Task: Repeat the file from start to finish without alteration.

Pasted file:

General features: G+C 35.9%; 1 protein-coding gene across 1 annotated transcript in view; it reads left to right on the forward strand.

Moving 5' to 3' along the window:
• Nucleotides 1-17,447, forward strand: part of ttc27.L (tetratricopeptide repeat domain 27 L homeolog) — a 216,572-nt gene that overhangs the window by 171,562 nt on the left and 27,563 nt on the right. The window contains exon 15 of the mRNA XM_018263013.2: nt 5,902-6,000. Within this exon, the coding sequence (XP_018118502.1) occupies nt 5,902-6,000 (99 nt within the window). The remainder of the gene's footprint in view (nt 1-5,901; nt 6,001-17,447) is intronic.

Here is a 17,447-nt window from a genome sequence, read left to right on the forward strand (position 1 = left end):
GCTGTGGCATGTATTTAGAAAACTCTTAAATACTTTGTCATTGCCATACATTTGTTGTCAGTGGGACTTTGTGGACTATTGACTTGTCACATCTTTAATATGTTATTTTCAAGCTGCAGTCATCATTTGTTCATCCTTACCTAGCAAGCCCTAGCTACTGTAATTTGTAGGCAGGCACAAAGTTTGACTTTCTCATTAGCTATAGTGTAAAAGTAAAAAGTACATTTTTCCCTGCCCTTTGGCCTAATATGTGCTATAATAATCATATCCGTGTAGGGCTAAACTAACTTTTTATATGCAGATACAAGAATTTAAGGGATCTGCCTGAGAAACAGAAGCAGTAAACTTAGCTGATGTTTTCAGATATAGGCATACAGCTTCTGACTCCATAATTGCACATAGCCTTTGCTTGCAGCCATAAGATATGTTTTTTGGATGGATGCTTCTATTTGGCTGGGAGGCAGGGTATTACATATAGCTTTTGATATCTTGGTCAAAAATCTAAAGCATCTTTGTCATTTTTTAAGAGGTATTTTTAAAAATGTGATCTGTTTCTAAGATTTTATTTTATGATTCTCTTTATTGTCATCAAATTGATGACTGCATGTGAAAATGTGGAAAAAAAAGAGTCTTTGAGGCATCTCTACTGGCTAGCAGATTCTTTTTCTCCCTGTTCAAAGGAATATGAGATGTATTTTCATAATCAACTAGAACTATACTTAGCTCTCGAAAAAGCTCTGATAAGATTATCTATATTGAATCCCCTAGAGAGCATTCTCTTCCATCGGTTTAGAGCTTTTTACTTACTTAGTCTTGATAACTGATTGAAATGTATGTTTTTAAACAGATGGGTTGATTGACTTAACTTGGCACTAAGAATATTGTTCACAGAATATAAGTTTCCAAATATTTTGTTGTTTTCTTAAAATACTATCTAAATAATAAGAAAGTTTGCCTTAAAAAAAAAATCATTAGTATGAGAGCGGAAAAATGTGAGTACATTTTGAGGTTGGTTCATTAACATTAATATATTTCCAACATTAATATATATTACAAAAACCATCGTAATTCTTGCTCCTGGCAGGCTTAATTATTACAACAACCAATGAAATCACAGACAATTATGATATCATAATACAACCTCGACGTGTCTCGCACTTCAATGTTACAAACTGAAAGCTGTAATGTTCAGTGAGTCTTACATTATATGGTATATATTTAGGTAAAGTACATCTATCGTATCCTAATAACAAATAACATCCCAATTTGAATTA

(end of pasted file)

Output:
General features: G+C 35.9%; 1 protein-coding gene across 1 annotated transcript in view; it reads left to right on the forward strand.

Moving 5' to 3' along the window:
• Nucleotides 1-17,447, forward strand: part of ttc27.L (tetratricopeptide repeat domain 27 L homeolog) — a 216,572-nt gene that overhangs the window by 171,562 nt on the left and 27,563 nt on the right. The window contains exon 15 of the mRNA XM_018263013.2: nt 5,902-6,000. Within this exon, the coding sequence (XP_018118502.1) occupies nt 5,902-6,000 (99 nt within the window). The remainder of the gene's footprint in view (nt 1-5,901; nt 6,001-17,447) is intronic.

Here is a 17,447-nt window from a genome sequence, read left to right on the forward strand (position 1 = left end):
GCTGTGGCATGTATTTAGAAAACTCTTAAATACTTTGTCATTGCCATACATTTGTTGTCAGTGGGACTTTGTGGACTATTGACTTGTCACATCTTTAATATGTTATTTTCAAGCTGCAGTCATCATTTGTTCATCCTTACCTAGCAAGCCCTAGCTACTGTAATTTGTAGGCAGGCACAAAGTTTGACTTTCTCATTAGCTATAGTGTAAAAGTAAAAAGTACATTTTTCCCTGCCCTTTGGCCTAATATGTGCTATAATAATCATATCCGTGTAGGGCTAAACTAACTTTTTATATGCAGATACAAGAATTTAAGGGATCTGCCTGAGAAACAGAAGCAGTAAACTTAGCTGATGTTTTCAGATATAGGCATACAGCTTCTGACTCCATAATTGCACATAGCCTTTGCTTGCAGCCATAAGATATGTTTTTTGGATGGATGCTTCTATTTGGCTGGGAGGCAGGGTATTACATATAGCTTTTGATATCTTGGTCAAAAATCTAAAGCATCTTTGTCATTTTTTAAGAGGTATTTTTAAAAATGTGATCTGTTTCTAAGATTTTATTTTATGATTCTCTTTATTGTCATCAAATTGATGACTGCATGTGAAAATGTGGAAAAAAAAGAGTCTTTGAGGCATCTCTACTGGCTAGCAGATTCTTTTTCTCCCTGTTCAAAGGAATATGAGATGTATTTTCATAATCAACTAGAACTATACTTAGCTCTCGAAAAAGCTCTGATAAGATTATCTATATTGAATCCCCTAGAGAGCATTCTCTTCCATCGGTTTAGAGCTTTTTACTTACTTAGTCTTGATAACTGATTGAAATGTATGTTTTTAAACAGATGGGTTGATTGACTTAACTTGGCACTAAGAATATTGTTCACAGAATATAAGTTTCCAAATATTTTGTTGTTTTCTTAAAATACTATCTAAATAATAAGAAAGTTTGCCTTAAAAAAAAAATCATTAGTATGAGAGCGGAAAAATGTGAGTACATTTTGAGGTTGGTTCATTAACATTAATATATTTCCAACATTAATATATATTACAAAAACCATCGTAATTCTTGCTCCTGGCAGGCTTAATTATTACAACAACCAATGAAATCACAGACAATTATGATATCATAATACAACCTCGACGTGTCTCGCACTTCAATGTTACAAACTGAAAGCTGTAATGTTCAGTGAGTCTTACATTATATGGTATATATTTAGGTAAAGTACATCTATCGTATCCTAATAACAAATAACATCCCAATTTGAATTA